But, Bobby remained frozen. Locked his legs and wouldn’t budge.

“Come on.” Still he refused. I pulled harder at his leash. “Come on, Bobby. Now.”

Then he bolted, jarring my arm forward with him.

“Bobby. Good Lord. Stop!”

I finally got close enough to make him stop and see what he had seen, to smell what he had smelled. Bobby continued to pull hard.

My focus locked onto the object.

It was still breathing.

Mist around its nose formed delicate clouds of rapid fire vapor.

I didn’t feel my legs jump into a lope but there I was, there we were, running toward a deer that had been hit.

Nearing it, I saw it was no more than six months old, with fading spots in a series of lines on its side.

Someone had hit a fawn.


Those bastards. The motorcyclists, when the engines cut.

As I got closer, it struggled to get up. As if it had fallen on ice it flailed.

The jagged formation of its hip told me they’d busted its spine.

The energy the fawn expended dealt its final blow. The animal fell back, resting its head, straining to breathe. Seeming to understand its fate.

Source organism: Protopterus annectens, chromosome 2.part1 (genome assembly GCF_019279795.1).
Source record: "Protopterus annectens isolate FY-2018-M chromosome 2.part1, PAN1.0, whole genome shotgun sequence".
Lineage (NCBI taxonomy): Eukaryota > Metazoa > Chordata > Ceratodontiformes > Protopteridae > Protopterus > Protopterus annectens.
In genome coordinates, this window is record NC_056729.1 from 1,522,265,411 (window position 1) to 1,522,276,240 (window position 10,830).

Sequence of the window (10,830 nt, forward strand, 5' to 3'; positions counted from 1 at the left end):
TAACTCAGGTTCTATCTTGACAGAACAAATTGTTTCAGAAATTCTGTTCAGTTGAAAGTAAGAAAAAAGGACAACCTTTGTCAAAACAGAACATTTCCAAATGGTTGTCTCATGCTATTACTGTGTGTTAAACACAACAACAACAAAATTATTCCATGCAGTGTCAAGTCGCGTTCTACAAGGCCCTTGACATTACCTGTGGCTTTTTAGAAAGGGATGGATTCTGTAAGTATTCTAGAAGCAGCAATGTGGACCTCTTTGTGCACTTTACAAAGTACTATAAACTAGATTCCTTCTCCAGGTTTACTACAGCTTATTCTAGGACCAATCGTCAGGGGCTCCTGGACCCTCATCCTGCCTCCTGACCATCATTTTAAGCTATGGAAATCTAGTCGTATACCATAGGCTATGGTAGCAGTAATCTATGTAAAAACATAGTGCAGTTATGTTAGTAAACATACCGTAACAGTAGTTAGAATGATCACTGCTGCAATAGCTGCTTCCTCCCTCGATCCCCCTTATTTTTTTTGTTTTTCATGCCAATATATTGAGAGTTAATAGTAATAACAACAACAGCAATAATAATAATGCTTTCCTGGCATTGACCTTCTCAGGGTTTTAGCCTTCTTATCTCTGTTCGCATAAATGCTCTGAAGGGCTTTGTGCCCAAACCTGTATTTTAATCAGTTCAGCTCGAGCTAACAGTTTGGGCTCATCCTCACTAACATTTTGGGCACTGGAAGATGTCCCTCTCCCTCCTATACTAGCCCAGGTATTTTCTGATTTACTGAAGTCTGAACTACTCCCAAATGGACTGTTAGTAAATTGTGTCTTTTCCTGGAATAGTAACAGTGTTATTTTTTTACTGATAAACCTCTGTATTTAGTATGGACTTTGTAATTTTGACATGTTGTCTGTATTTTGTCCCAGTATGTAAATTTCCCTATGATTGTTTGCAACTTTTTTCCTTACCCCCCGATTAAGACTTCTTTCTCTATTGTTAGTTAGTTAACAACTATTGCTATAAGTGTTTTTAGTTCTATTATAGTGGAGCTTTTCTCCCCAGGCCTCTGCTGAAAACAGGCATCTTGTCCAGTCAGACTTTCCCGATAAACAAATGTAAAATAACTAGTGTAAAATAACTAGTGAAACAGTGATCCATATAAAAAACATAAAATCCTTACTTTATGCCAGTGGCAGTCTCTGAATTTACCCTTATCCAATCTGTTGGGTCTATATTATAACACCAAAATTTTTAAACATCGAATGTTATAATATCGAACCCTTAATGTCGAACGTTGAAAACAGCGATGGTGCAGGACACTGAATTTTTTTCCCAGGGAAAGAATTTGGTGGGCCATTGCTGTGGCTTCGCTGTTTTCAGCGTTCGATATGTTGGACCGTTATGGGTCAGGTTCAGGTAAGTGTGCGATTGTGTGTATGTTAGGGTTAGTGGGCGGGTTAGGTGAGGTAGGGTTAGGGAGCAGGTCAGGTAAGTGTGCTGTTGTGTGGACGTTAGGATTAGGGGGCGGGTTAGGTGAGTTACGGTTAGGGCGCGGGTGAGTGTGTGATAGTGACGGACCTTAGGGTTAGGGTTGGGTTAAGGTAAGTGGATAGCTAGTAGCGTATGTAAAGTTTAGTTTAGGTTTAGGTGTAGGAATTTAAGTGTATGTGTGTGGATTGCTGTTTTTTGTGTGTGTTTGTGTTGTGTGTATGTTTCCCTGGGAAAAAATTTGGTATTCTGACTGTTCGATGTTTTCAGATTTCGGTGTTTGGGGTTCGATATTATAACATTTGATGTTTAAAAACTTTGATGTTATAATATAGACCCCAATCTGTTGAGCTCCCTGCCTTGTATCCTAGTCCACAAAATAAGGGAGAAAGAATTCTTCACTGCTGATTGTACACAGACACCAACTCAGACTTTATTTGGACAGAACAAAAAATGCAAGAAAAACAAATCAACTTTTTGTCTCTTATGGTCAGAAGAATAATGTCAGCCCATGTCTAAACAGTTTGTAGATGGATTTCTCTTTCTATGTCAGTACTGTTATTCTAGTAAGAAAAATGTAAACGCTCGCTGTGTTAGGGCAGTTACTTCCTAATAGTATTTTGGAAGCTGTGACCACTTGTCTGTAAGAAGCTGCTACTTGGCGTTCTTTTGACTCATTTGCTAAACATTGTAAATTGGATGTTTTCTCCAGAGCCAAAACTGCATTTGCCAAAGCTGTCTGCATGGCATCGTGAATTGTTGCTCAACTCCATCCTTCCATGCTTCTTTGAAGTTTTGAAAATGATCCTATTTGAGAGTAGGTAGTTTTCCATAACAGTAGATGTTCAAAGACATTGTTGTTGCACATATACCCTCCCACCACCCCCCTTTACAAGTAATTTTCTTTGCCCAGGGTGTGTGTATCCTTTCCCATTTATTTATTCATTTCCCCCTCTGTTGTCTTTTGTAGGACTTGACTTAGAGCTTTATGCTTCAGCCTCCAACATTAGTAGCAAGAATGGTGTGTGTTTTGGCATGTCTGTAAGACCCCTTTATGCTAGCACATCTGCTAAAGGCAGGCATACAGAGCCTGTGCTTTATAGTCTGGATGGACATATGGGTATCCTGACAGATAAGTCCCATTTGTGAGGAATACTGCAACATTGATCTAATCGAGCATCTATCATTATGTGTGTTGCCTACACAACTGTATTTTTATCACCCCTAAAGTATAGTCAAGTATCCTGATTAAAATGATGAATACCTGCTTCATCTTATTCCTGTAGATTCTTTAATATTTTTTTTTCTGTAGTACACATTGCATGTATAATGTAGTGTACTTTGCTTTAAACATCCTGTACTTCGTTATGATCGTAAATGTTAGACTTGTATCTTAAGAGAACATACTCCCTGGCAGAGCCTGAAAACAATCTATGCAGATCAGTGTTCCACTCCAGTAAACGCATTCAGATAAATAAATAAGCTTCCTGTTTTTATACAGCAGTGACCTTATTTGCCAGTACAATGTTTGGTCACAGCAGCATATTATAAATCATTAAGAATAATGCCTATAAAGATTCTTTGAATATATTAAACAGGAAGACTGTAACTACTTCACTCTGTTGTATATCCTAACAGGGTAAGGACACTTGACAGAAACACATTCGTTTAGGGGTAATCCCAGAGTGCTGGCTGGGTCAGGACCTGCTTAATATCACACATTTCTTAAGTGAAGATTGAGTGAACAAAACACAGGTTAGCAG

Blood pooled out from under the fawn, forming a widening circle. I put my hands onto the ground, then my elbows, trying to form a boom around it, as though surrounding the blood, capturing its outflow would help.

“Oh. God. Please. No.”

Garnet continued to flow from somewhere near its head.

The fawn tried to scramble up one last time. It bayed like a calf, making a sound like “maa,” and settled its head onto the ground.

Her breathing sounded raspy. The distinct smell of fired iron filled the air as blood continued to leach out of her body. The baby deer was going to die. There was no turning this around.

My heart cramped at the knowledge.

I believe it was then I should have heard the engines gunning too close but nothing else mattered except for this dying fawn. My eyes, my heart, my soul, my total energy was riveted by this animal.